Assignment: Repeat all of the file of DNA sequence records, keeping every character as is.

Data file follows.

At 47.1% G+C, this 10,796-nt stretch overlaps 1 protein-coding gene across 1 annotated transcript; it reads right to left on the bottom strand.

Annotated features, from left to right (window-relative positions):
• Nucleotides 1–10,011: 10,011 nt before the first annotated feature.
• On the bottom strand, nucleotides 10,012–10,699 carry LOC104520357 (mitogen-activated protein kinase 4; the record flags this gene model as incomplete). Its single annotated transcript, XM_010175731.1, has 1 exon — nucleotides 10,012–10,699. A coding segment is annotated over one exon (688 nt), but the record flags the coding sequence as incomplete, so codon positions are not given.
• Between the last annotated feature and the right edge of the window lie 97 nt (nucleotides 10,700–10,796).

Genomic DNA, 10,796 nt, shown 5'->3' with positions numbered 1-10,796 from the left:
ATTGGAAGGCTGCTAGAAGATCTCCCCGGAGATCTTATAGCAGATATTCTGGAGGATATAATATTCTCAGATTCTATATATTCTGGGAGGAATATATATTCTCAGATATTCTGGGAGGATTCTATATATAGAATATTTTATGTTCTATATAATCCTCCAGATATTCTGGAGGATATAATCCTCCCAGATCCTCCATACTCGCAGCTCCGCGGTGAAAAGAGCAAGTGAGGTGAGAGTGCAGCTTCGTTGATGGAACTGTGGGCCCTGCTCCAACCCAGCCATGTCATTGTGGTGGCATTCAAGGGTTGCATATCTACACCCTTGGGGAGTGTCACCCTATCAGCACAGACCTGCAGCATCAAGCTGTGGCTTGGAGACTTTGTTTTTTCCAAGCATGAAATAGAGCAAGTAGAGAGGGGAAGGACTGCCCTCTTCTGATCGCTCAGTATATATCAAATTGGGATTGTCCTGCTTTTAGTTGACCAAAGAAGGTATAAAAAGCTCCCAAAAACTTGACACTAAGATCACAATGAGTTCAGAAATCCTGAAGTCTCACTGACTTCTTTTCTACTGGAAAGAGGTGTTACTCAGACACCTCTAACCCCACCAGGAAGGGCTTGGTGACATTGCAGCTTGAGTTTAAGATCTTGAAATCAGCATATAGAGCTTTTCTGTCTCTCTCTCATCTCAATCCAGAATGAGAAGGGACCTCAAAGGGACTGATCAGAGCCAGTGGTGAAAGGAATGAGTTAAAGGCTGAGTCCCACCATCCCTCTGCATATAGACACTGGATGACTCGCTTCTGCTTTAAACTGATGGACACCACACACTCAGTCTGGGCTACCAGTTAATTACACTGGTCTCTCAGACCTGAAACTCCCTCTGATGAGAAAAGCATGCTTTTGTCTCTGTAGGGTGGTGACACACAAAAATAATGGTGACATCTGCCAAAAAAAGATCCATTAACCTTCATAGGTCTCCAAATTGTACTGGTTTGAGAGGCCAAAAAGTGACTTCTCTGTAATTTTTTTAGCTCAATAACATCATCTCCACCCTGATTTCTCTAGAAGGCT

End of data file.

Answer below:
At 47.1% G+C, this 10,796-nt stretch overlaps 1 protein-coding gene across 1 annotated transcript; it reads right to left on the bottom strand.

Annotated features, from left to right (window-relative positions):
• Nucleotides 1–10,011: 10,011 nt before the first annotated feature.
• On the bottom strand, nucleotides 10,012–10,699 carry LOC104520357 (mitogen-activated protein kinase 4; the record flags this gene model as incomplete). Its single annotated transcript, XM_010175731.1, has 1 exon — nucleotides 10,012–10,699. A coding segment is annotated over one exon (688 nt), but the record flags the coding sequence as incomplete, so codon positions are not given.
• Between the last annotated feature and the right edge of the window lie 97 nt (nucleotides 10,700–10,796).

Genomic DNA, 10,796 nt, shown 5'->3' with positions numbered 1-10,796 from the left:
ATTGGAAGGCTGCTAGAAGATCTCCCCGGAGATCTTATAGCAGATATTCTGGAGGATATAATATTCTCAGATTCTATATATTCTGGGAGGAATATATATTCTCAGATATTCTGGGAGGATTCTATATATAGAATATTTTATGTTCTATATAATCCTCCAGATATTCTGGAGGATATAATCCTCCCAGATCCTCCATACTCGCAGCTCCGCGGTGAAAAGAGCAAGTGAGGTGAGAGTGCAGCTTCGTTGATGGAACTGTGGGCCCTGCTCCAACCCAGCCATGTCATTGTGGTGGCATTCAAGGGTTGCATATCTACACCCTTGGGGAGTGTCACCCTATCAGCACAGACCTGCAGCATCAAGCTGTGGCTTGGAGACTTTGTTTTTTCCAAGCATGAAATAGAGCAAGTAGAGAGGGGAAGGACTGCCCTCTTCTGATCGCTCAGTATATATCAAATTGGGATTGTCCTGCTTTTAGTTGACCAAAGAAGGTATAAAAAGCTCCCAAAAACTTGACACTAAGATCACAATGAGTTCAGAAATCCTGAAGTCTCACTGACTTCTTTTCTACTGGAAAGAGGTGTTACTCAGACACCTCTAACCCCACCAGGAAGGGCTTGGTGACATTGCAGCTTGAGTTTAAGATCTTGAAATCAGCATATAGAGCTTTTCTGTCTCTCTCTCATCTCAATCCAGAATGAGAAGGGACCTCAAAGGGACTGATCAGAGCCAGTGGTGAAAGGAATGAGTTAAAGGCTGAGTCCCACCATCCCTCTGCATATAGACACTGGATGACTCGCTTCTGCTTTAAACTGATGGACACCACACACTCAGTCTGGGCTACCAGTTAATTACACTGGTCTCTCAGACCTGAAACTCCCTCTGATGAGAAAAGCATGCTTTTGTCTCTGTAGGGTGGTGACACACAAAAATAATGGTGACATCTGCCAAAAAAAGATCCATTAACCTTCATAGGTCTCCAAATTGTACTGGTTTGAGAGGCCAAAAAGTGACTTCTCTGTAATTTTTTTAGCTCAATAACATCATCTCCACCCTGATTTCTCTAGAAGGCT